Movie Review

Crusade in Jeans

Crusade in Jeans Movie Poster

Netherlands Release Date: 11-15-2006

Directed by: Ben Sombogaart


  • Johnny Flynn
  • Dolf Vega
  • Stephanie Leonidas
  • Jenne
  • Emily Watson
  • Mary Vega
  • Michael Culkin
  • Anselmus
  • Benno Furmann
  • Thaddeus
  • Udo Kier
  • Dr. Lawerence
Reviewed on: November 21st, 2012
Crusade in Jeans

Crusade in Jeans

Crusade in Jeans, or Crusade: A March Through Time or it's original Dutch title Kruistocht in spijkerbroek, is a European film based on the first half of a 1973 young adult novel by Dutch author Thea Beckman. The plot is centered on an event in European history, which could prove to be educational or completely foreign, depending on your appreciation for such things. This may also very well explain why it only received a DVD release in The United States.

Dolf is a teenage boy from Rotterdam who plays on a junior national soccer team. As the film opens, we see Dolf miss a shot, causing his team to lose a championship game in Speyer, Germany. Lucky for Dolf, his mother is a scientist in Rotterdam who has helped to create a machine that allows a monkey to travel through time. So depressed by the loss, Dolph sneaks into the facility housing the time machine and sets the coordinates for Speyer, Germany just before the soccer match. However, Dolf mistakenly ends up in the middle ages.

Once there, he joins up with a large group of children marching to Jerusalem on what was known as The Children's Crusade. He falls for a sling shot wielding girl and proves his worth with knowledge unknown in the thirteenth century, such as performing CPR on a boy he saves from drowning. The most interesting parts of the film are when Dolph uses his knowledge of history. Some children tell him that the water will part for them when they get to the Mediterranean sea, as it did for Moses. Dolph responds, "I would not bet on that." This type of talk gets him branded a heretic.

The Children's Crusade was a disastrous endeavor. Not only did it not peacefully take back the Holy Land, but most of the children became slaves to whomever wanted them. The film even shows how the leaders of the Crusade would barter off some children for passage or food.

Dolph's mother meanwhile, tries desperately to find a way to bring back her son. An adult priest witnesses Dolph's "miracles" and records them through drawings and writing in a journal. Hundreds of years later Dolph's mother is shown the journal and uses it to track her sons movement across Europe.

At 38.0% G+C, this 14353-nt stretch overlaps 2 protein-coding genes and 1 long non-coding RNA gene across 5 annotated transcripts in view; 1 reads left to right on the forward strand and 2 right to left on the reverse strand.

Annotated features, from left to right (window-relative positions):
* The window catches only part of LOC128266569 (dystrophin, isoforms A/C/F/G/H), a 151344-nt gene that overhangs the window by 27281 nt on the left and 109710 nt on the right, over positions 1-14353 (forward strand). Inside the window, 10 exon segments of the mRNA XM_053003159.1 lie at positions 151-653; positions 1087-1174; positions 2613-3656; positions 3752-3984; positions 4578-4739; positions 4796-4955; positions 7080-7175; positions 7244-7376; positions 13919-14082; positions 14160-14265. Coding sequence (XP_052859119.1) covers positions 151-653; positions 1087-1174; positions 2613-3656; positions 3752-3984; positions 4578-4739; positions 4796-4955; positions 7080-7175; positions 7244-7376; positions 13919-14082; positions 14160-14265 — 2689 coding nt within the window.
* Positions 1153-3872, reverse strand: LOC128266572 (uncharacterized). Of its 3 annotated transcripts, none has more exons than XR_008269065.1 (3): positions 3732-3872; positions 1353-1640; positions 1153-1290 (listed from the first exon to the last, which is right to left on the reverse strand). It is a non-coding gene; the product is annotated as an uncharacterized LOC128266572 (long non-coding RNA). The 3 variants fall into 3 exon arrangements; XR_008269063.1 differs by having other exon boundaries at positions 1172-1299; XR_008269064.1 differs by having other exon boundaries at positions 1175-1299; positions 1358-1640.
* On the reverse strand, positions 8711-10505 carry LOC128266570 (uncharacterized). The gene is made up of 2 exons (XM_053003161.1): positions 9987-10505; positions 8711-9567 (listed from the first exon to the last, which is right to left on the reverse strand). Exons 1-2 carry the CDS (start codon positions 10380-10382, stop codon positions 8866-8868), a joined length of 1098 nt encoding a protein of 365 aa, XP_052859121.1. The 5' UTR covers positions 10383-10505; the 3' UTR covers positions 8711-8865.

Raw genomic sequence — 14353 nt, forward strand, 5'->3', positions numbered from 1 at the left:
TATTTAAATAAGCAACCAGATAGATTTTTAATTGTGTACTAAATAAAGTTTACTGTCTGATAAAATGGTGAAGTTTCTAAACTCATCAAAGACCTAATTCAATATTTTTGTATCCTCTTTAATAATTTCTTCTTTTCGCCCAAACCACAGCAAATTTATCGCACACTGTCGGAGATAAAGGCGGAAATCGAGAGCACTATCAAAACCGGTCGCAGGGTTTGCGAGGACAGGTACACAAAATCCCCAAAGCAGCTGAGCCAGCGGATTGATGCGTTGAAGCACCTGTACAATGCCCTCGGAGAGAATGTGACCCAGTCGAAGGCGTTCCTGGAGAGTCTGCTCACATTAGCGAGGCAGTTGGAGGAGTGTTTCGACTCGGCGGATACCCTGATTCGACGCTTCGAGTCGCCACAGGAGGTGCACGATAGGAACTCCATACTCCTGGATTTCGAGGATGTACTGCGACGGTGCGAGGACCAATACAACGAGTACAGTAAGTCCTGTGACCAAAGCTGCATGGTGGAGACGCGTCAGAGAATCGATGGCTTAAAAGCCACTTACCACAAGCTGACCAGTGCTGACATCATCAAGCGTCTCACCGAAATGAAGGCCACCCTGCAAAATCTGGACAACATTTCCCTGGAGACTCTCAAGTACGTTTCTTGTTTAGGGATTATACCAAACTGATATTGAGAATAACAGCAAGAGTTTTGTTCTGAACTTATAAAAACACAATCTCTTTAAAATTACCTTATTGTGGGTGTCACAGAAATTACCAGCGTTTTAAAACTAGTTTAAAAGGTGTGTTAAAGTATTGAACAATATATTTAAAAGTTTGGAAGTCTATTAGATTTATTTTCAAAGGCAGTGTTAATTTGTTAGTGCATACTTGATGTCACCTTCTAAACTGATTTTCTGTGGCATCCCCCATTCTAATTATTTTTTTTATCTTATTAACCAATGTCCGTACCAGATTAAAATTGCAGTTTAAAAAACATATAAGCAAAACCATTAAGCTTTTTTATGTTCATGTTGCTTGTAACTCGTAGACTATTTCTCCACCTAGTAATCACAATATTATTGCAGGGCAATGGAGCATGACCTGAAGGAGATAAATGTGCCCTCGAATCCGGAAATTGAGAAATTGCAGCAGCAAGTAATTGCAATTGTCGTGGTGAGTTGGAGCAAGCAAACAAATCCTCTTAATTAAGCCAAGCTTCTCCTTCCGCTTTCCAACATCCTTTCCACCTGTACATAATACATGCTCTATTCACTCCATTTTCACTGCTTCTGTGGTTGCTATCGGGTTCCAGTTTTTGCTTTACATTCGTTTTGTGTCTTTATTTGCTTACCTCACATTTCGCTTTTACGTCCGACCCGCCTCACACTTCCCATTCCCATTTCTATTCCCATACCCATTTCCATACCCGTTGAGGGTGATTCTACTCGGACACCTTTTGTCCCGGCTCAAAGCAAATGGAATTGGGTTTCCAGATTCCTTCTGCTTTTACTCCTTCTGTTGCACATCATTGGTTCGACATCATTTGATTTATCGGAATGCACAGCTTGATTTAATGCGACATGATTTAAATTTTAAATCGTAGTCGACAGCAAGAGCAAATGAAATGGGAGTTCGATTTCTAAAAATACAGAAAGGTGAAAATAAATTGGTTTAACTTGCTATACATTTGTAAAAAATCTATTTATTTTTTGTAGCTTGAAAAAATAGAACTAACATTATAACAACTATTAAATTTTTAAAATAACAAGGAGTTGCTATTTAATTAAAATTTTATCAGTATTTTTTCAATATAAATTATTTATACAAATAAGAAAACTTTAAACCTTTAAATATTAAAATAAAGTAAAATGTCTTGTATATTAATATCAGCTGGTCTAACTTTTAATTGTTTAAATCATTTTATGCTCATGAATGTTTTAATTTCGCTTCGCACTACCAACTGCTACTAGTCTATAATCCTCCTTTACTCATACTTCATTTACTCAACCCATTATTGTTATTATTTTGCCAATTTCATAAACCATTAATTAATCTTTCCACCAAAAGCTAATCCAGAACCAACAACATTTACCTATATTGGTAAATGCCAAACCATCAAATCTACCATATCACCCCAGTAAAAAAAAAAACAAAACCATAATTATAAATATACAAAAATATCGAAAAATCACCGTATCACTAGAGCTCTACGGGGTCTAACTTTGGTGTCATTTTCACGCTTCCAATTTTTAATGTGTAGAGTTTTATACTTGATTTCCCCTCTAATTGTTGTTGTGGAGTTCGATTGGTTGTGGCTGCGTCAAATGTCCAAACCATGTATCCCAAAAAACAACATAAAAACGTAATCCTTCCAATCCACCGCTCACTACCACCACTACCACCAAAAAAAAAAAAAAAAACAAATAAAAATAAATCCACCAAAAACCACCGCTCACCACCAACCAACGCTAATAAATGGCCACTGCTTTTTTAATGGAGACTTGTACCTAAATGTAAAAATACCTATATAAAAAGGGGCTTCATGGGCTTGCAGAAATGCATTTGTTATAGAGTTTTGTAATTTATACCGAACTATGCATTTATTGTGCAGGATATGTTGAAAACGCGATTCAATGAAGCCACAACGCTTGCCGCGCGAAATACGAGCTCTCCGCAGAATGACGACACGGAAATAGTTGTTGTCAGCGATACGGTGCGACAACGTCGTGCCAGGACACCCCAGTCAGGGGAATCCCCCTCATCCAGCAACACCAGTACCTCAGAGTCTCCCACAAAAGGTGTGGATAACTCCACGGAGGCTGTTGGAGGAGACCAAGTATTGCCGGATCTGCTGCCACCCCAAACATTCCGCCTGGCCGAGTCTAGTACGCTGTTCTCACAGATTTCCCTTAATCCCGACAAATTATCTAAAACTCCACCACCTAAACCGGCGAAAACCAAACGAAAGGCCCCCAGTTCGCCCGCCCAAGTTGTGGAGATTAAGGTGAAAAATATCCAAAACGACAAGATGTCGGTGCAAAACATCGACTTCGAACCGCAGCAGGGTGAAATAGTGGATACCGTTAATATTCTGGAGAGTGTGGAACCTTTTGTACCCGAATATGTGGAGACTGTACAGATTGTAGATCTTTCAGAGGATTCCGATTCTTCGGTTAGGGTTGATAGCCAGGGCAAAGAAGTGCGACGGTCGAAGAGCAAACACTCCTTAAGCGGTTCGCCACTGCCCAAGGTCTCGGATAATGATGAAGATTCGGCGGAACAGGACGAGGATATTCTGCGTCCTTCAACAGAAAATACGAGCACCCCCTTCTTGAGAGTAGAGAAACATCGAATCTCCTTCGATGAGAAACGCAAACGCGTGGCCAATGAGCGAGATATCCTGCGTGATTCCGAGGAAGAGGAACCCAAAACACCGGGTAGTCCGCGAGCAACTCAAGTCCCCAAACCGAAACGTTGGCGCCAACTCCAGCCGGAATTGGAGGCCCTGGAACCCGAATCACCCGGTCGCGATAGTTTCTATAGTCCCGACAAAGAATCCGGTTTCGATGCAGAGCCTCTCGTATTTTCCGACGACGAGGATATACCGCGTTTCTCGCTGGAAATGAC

The plot is ripe with possibilities and tension, and there is some to be found, but not much. I blame the screenwriters. In the novel, when Dolph first arrives in 1212, he saves a boy named Leonardo and a girl named Mariecke with a knife. Leonardo becomes his best friend. In the film, Leonardo is no where to be found. Mariecke's name was changed to Jenna and she saves him instead.

In the book, Dolph is 15. The movie merely states that he is still in school, implying he is a teenager. Played by then 23 year old Johnny Flynn the movie creates a romantic relationship between Dolph and Jenna that was not in the book. Spoiler Alert: He brings her back to modern times whereas in the novel he does not. The problem being that the relationship is so chaste and innocent that it makes no sense for him to so desperately want her with him.  Besides, how would a girl from the 13th century get along in 2006?

Which leads to the film's biggest problem. Everything comes very easy for Dolph in 1212. In the novel, Dolph struggles to understand the language spoken by the people in the Middle Ages, and they struggle to understand him. He wears a blue jacket that stands out like Anderson Cooper at a GOP convention yet no one takes notice of him. He blends in without any difficulty, only being noticed when his actions set him apart. When he first arrives back in time he seems less concerned than if he found himself caught in the rain without an umbrella.

The best thing that can be written about Crusade in Jeans is to forgo it all together and just read the book.